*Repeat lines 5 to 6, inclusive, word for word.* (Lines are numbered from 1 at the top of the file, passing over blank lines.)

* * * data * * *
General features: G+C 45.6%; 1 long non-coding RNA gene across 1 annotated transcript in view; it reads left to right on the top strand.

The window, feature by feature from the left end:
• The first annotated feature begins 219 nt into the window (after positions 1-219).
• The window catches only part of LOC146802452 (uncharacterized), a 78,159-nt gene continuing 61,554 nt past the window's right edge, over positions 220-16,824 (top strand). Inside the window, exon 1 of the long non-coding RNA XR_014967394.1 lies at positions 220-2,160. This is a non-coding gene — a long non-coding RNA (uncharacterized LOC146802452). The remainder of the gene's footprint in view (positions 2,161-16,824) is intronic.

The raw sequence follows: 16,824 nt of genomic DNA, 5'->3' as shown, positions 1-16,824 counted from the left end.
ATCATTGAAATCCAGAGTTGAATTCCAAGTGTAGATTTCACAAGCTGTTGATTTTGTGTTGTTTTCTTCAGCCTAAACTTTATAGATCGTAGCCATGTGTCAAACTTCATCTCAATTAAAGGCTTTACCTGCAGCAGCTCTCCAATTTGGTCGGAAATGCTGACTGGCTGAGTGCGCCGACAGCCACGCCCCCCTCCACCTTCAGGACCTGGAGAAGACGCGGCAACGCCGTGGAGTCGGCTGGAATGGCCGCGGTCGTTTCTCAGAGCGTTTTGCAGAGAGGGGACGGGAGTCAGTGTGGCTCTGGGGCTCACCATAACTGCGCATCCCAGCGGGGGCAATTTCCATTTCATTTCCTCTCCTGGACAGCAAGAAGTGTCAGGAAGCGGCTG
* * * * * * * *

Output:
The raw sequence follows: 16,824 nt of genomic DNA, 5'->3' as shown, positions 1-16,824 counted from the left end.
ATCATTGAAATCCAGAGTTGAATTCCAAGTGTAGATTTCACAAGCTGTTGATTTTGTGTTGTTTTCTTCAGCCTAAACTTTATAGATCGTAGCCATGTGTCAAACTTCATCTCAATTAAAGGCTTTACCTGCAGCAGCTCTCCAATTTGGTCGGAAATGCTGACTGGCTGAGTGCGCCGACAGCCACGCCCCCCTCCACCTTCAGGACCTGGAGAAGACGCGGCAACGCCGTGGAGTCGGCTGGAATGGCCGCGGTCGTTTCTCAGAGCGTTTTGCAGAGAGGGGACGGGAGTCAGTGTGGCTCTGGGGCTCACCATAACTGCGCATCCCAGCGGGGGCAATTTCCATTTCATTTCCTCTCCTGGACAGCAAGAAGTGTCAGGAAGCGGCTG